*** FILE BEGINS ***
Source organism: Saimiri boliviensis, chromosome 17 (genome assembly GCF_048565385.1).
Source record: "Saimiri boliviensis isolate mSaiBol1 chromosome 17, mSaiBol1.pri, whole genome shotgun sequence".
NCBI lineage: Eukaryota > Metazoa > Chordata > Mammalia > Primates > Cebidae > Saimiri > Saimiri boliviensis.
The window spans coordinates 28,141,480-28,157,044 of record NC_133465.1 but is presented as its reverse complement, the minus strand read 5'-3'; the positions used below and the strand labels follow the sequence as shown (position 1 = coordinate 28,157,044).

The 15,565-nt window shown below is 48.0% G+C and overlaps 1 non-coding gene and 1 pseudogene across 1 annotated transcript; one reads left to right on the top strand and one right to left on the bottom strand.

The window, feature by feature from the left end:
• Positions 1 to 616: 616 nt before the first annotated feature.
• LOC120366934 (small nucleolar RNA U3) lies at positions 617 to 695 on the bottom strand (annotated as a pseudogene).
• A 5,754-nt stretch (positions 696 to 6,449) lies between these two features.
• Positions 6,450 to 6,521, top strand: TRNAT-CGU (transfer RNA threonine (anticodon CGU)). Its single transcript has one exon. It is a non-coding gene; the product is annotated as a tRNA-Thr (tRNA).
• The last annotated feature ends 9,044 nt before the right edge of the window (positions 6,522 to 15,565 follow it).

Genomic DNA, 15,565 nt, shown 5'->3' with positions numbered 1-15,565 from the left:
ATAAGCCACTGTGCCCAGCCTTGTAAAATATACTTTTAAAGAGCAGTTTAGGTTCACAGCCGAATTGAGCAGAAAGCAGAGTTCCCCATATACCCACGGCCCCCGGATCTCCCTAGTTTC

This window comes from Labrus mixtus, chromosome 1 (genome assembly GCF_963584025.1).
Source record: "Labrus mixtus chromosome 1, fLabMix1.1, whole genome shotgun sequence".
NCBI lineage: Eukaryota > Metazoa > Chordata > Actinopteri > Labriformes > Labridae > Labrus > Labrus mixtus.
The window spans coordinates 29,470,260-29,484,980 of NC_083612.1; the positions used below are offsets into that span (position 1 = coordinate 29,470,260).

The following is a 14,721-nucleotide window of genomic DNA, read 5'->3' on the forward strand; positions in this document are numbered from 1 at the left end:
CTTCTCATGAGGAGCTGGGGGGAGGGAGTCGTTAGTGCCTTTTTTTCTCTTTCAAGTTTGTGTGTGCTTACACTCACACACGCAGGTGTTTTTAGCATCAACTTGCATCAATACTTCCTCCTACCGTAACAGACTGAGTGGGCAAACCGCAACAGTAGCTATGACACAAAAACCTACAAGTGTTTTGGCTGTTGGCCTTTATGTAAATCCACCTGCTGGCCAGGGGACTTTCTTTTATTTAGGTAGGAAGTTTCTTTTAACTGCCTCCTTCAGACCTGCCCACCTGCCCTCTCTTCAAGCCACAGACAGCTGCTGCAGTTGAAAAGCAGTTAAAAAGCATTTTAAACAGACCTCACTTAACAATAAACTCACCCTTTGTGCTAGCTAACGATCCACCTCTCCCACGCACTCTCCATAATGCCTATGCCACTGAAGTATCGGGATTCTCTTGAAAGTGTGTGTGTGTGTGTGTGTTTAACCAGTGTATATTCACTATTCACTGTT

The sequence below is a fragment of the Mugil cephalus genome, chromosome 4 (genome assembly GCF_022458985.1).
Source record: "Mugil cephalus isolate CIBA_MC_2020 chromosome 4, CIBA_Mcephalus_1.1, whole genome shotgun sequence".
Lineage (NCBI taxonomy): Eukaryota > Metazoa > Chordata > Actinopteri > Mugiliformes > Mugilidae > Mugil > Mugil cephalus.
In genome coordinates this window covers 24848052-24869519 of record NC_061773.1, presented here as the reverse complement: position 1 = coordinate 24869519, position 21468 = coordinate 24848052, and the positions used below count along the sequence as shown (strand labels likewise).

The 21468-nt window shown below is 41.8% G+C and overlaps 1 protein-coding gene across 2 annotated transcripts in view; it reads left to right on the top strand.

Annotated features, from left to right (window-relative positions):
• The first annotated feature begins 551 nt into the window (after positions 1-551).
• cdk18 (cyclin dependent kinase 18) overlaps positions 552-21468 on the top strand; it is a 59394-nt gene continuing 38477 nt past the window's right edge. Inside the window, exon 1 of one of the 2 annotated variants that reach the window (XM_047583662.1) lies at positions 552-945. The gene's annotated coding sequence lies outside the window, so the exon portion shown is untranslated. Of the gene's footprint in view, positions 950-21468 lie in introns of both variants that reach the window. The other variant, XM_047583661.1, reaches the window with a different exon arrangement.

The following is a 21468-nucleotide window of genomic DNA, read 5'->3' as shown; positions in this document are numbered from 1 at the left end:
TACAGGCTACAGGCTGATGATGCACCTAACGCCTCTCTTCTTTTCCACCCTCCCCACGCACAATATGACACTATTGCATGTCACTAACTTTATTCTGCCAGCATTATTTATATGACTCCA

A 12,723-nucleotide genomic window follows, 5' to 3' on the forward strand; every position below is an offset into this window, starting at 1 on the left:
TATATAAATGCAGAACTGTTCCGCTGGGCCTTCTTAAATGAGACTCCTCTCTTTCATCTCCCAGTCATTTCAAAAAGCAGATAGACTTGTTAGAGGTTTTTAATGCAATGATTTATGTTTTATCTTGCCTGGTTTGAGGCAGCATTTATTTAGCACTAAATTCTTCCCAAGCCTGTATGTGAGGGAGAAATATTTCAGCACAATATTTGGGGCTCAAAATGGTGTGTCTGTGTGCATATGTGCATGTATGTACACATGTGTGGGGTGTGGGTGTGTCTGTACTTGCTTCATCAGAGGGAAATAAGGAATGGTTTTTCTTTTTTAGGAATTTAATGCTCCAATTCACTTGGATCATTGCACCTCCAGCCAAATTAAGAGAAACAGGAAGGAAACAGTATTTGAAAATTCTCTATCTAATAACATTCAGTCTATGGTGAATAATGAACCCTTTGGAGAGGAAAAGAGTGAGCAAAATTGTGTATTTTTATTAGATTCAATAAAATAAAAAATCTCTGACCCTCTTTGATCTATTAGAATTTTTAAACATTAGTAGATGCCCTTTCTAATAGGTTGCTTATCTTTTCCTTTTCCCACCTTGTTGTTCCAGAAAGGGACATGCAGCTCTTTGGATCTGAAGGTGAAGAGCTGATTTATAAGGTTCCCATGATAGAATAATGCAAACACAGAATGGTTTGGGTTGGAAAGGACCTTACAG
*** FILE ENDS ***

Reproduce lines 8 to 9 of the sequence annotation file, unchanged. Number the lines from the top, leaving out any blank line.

• LOC120366934 (small nucleolar RNA U3) lies at positions 617 to 695 on the bottom strand (annotated as a pseudogene).
• A 5,754-nt stretch (positions 696 to 6,449) lies between these two features.